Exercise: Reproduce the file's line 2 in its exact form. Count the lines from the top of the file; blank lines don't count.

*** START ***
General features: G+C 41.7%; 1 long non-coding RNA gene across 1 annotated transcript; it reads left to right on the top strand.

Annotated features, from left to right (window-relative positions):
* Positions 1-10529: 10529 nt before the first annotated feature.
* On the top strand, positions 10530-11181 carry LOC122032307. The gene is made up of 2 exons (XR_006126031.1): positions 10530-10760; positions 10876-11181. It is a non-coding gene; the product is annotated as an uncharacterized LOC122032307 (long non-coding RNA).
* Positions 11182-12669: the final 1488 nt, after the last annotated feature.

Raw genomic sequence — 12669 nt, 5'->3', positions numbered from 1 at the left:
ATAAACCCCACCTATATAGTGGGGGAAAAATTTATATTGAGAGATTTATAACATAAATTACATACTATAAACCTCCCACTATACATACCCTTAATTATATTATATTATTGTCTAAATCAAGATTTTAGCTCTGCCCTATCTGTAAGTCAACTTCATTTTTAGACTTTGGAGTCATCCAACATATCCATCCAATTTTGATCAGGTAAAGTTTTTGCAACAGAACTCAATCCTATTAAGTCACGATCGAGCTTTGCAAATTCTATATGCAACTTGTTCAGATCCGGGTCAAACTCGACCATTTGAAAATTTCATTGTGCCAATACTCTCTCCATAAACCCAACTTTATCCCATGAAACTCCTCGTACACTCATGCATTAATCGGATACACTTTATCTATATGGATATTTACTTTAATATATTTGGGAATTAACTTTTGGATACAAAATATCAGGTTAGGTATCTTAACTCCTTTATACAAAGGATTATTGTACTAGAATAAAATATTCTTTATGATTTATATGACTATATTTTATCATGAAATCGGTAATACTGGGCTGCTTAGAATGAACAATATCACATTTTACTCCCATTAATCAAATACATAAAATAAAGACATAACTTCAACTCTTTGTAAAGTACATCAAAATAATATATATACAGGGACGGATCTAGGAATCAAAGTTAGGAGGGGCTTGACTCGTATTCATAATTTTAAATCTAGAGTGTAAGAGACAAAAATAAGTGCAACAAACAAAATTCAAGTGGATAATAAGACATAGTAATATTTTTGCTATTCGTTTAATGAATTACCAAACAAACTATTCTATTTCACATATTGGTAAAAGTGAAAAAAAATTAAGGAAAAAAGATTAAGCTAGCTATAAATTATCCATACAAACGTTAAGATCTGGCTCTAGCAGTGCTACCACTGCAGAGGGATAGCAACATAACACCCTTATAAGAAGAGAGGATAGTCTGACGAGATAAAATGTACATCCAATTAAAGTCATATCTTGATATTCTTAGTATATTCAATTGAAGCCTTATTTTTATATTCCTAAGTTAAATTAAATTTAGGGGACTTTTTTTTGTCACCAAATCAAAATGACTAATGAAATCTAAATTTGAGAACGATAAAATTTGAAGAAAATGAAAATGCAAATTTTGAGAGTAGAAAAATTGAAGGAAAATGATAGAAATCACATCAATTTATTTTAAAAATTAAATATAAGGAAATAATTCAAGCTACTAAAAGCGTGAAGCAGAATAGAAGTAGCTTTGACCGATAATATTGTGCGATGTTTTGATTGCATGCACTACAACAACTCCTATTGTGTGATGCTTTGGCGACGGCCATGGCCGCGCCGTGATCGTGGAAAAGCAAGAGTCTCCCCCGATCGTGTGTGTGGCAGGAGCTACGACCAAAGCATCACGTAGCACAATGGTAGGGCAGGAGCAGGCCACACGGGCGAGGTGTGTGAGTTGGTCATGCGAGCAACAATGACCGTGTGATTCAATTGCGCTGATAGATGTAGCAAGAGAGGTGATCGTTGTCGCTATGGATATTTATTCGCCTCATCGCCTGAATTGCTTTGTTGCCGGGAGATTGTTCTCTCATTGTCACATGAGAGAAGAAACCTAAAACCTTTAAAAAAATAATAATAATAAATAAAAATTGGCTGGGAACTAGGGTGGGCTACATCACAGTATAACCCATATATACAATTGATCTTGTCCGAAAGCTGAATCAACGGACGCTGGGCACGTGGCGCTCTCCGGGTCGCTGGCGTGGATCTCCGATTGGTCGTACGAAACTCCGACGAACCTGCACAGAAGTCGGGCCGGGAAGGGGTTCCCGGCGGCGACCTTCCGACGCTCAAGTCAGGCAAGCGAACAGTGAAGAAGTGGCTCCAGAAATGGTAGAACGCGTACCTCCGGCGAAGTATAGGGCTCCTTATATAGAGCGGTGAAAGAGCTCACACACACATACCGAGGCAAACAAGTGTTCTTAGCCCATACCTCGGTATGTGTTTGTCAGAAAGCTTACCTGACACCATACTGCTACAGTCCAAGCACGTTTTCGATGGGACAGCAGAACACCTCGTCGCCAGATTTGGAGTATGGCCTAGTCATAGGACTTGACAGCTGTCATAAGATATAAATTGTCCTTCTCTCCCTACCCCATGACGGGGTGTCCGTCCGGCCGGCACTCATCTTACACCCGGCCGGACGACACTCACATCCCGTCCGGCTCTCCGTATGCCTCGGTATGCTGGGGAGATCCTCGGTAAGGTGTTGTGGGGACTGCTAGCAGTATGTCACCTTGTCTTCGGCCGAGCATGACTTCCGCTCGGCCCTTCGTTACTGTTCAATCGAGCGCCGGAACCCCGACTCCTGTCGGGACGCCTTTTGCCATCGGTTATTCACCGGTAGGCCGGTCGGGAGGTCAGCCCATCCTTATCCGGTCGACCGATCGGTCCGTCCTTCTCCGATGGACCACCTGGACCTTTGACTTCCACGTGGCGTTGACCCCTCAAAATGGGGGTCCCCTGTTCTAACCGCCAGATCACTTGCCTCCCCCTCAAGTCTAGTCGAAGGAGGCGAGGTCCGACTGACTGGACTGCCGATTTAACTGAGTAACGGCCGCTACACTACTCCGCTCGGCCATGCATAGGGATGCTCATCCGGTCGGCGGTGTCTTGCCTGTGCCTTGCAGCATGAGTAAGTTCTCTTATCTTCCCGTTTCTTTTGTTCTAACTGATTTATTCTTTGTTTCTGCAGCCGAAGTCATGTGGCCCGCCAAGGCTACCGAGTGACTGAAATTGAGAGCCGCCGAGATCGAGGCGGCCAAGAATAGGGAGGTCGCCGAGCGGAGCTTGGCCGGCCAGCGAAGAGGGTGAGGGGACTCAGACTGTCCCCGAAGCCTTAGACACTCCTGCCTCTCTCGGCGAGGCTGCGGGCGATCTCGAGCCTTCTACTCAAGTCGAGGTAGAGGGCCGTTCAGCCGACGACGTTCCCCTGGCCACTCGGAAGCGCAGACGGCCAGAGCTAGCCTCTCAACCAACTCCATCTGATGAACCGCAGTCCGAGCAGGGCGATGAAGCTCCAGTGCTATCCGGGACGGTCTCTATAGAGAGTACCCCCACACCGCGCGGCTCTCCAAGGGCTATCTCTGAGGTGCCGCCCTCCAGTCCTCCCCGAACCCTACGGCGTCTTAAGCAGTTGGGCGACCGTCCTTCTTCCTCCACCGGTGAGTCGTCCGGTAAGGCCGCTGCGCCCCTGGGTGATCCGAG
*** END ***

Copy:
Annotated features, from left to right (window-relative positions):